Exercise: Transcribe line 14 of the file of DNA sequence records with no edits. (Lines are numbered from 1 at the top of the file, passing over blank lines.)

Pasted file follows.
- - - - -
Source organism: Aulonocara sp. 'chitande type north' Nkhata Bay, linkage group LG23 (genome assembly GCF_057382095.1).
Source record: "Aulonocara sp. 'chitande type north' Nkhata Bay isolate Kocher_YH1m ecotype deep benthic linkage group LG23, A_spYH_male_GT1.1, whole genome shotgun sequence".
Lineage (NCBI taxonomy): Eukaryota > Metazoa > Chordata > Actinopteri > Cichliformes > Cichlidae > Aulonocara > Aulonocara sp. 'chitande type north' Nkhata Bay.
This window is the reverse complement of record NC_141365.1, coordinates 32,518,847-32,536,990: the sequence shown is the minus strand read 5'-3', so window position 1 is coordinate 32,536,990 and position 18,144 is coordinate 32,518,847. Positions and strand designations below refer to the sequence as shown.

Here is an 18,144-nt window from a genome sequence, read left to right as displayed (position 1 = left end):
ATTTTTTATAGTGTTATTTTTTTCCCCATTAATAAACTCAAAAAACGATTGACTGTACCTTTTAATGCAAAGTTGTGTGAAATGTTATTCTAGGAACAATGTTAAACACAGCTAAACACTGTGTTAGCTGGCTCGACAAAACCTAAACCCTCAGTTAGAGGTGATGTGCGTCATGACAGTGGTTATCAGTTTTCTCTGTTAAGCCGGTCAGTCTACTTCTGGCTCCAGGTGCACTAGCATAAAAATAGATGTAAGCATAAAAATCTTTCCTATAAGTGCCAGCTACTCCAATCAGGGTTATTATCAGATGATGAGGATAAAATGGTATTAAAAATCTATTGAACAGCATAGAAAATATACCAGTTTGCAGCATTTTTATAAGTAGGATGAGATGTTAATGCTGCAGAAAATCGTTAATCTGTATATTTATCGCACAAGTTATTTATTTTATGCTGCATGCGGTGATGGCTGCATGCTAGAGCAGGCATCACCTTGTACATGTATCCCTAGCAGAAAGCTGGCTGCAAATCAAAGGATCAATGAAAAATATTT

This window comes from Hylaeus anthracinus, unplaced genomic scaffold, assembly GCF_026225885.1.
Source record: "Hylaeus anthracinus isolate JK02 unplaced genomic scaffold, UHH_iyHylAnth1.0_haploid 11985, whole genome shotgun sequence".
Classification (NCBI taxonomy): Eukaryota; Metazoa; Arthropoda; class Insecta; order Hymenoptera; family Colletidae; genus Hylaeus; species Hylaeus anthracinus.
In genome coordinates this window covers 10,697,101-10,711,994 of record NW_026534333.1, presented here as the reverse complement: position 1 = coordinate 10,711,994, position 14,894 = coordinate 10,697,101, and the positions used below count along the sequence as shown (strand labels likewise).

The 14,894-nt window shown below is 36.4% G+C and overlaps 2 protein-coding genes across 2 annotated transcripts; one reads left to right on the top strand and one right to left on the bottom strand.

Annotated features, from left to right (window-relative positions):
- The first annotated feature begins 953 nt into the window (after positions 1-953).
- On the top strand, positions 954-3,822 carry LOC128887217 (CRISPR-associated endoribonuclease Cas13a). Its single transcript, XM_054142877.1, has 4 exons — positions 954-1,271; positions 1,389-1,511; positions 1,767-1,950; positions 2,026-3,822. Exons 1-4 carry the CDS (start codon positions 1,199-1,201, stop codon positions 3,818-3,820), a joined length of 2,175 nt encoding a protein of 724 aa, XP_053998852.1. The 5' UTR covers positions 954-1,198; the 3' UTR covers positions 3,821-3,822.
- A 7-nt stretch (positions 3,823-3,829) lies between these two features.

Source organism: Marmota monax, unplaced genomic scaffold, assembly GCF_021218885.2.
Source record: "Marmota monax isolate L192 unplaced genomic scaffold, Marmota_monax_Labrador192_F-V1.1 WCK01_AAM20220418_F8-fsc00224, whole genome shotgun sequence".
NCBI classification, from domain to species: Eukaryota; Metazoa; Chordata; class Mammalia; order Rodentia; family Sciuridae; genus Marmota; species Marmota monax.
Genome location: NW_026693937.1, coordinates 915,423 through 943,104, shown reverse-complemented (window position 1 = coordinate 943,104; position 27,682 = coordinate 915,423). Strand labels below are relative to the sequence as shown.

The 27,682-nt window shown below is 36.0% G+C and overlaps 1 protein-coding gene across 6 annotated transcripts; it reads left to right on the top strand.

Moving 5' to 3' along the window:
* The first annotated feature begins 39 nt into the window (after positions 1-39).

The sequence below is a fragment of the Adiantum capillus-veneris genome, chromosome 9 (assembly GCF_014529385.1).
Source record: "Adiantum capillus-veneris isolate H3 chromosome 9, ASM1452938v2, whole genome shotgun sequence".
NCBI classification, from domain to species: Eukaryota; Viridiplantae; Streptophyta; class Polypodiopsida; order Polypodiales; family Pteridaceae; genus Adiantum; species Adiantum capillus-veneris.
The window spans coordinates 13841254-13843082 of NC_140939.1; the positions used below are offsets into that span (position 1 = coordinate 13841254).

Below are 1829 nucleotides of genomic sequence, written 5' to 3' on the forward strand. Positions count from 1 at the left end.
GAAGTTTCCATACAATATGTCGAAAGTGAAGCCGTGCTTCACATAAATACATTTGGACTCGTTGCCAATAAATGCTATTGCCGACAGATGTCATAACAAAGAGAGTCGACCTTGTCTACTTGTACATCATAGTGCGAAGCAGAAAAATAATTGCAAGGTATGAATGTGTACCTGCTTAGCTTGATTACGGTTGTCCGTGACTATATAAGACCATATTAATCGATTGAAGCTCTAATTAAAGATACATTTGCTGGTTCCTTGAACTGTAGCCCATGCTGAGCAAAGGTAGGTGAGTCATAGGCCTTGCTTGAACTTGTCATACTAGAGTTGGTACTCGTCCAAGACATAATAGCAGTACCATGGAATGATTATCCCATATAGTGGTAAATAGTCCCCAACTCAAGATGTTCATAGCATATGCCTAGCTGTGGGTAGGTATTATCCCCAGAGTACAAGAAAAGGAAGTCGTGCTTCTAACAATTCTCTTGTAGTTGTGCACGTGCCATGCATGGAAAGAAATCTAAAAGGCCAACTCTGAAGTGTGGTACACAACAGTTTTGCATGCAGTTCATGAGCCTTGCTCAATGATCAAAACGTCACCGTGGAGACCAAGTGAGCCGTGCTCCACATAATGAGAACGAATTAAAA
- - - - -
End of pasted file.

- On the top strand, positions 954-3,822 carry LOC128887217 (CRISPR-associated endoribonuclease Cas13a). Its single transcript, XM_054142877.1, has 4 exons — positions 954-1,271; positions 1,389-1,511; positions 1,767-1,950; positions 2,026-3,822. Exons 1-4 carry the CDS (start codon positions 1,199-1,201, stop codon positions 3,818-3,820), a joined length of 2,175 nt encoding a protein of 724 aa, XP_053998852.1. The 5' UTR covers positions 954-1,198; the 3' UTR covers positions 3,821-3,822.